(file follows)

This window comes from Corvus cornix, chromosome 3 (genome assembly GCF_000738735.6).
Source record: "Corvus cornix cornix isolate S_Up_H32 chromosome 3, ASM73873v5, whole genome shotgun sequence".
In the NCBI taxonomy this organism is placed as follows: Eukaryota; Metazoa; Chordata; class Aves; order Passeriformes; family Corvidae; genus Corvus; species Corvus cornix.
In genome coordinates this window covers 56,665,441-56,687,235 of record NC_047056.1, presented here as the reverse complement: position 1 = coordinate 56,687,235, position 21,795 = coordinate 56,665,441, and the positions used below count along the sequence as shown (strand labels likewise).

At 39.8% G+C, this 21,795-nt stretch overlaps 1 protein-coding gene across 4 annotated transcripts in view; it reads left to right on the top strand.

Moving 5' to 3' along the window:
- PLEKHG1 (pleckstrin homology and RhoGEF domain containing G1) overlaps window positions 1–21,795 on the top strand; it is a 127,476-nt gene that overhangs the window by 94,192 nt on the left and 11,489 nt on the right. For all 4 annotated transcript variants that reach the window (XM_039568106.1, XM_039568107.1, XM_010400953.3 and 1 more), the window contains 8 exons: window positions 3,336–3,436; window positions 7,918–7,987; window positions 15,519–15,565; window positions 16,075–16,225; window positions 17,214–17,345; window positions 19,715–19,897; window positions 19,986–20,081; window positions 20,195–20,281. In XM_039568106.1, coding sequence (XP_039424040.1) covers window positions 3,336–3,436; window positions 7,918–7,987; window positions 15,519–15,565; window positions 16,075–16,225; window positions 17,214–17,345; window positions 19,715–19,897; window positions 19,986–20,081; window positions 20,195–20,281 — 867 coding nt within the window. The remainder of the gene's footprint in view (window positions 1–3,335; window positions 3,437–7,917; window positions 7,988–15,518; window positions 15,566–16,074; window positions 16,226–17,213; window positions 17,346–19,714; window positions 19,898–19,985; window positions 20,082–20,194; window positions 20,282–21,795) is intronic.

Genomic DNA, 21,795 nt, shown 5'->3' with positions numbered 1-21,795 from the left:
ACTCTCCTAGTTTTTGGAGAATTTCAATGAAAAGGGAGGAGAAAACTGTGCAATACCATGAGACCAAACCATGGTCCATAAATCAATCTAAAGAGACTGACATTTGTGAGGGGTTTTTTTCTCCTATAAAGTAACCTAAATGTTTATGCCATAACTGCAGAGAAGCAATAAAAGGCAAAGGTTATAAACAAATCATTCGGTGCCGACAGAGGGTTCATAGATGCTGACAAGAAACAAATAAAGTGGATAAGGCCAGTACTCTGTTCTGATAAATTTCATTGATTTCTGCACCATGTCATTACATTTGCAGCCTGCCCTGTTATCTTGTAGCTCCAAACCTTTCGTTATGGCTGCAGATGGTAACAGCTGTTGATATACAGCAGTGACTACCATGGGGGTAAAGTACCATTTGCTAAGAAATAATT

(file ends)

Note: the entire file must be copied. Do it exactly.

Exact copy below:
This window comes from Corvus cornix, chromosome 3 (genome assembly GCF_000738735.6).
Source record: "Corvus cornix cornix isolate S_Up_H32 chromosome 3, ASM73873v5, whole genome shotgun sequence".
In the NCBI taxonomy this organism is placed as follows: Eukaryota; Metazoa; Chordata; class Aves; order Passeriformes; family Corvidae; genus Corvus; species Corvus cornix.
In genome coordinates this window covers 56,665,441-56,687,235 of record NC_047056.1, presented here as the reverse complement: position 1 = coordinate 56,687,235, position 21,795 = coordinate 56,665,441, and the positions used below count along the sequence as shown (strand labels likewise).

At 39.8% G+C, this 21,795-nt stretch overlaps 1 protein-coding gene across 4 annotated transcripts in view; it reads left to right on the top strand.

Moving 5' to 3' along the window:
- PLEKHG1 (pleckstrin homology and RhoGEF domain containing G1) overlaps window positions 1–21,795 on the top strand; it is a 127,476-nt gene that overhangs the window by 94,192 nt on the left and 11,489 nt on the right. For all 4 annotated transcript variants that reach the window (XM_039568106.1, XM_039568107.1, XM_010400953.3 and 1 more), the window contains 8 exons: window positions 3,336–3,436; window positions 7,918–7,987; window positions 15,519–15,565; window positions 16,075–16,225; window positions 17,214–17,345; window positions 19,715–19,897; window positions 19,986–20,081; window positions 20,195–20,281. In XM_039568106.1, coding sequence (XP_039424040.1) covers window positions 3,336–3,436; window positions 7,918–7,987; window positions 15,519–15,565; window positions 16,075–16,225; window positions 17,214–17,345; window positions 19,715–19,897; window positions 19,986–20,081; window positions 20,195–20,281 — 867 coding nt within the window. The remainder of the gene's footprint in view (window positions 1–3,335; window positions 3,437–7,917; window positions 7,988–15,518; window positions 15,566–16,074; window positions 16,226–17,213; window positions 17,346–19,714; window positions 19,898–19,985; window positions 20,082–20,194; window positions 20,282–21,795) is intronic.

Genomic DNA, 21,795 nt, shown 5'->3' with positions numbered 1-21,795 from the left:
ACTCTCCTAGTTTTTGGAGAATTTCAATGAAAAGGGAGGAGAAAACTGTGCAATACCATGAGACCAAACCATGGTCCATAAATCAATCTAAAGAGACTGACATTTGTGAGGGGTTTTTTTCTCCTATAAAGTAACCTAAATGTTTATGCCATAACTGCAGAGAAGCAATAAAAGGCAAAGGTTATAAACAAATCATTCGGTGCCGACAGAGGGTTCATAGATGCTGACAAGAAACAAATAAAGTGGATAAGGCCAGTACTCTGTTCTGATAAATTTCATTGATTTCTGCACCATGTCATTACATTTGCAGCCTGCCCTGTTATCTTGTAGCTCCAAACCTTTCGTTATGGCTGCAGATGGTAACAGCTGTTGATATACAGCAGTGACTACCATGGGGGTAAAGTACCATTTGCTAAGAAATAATT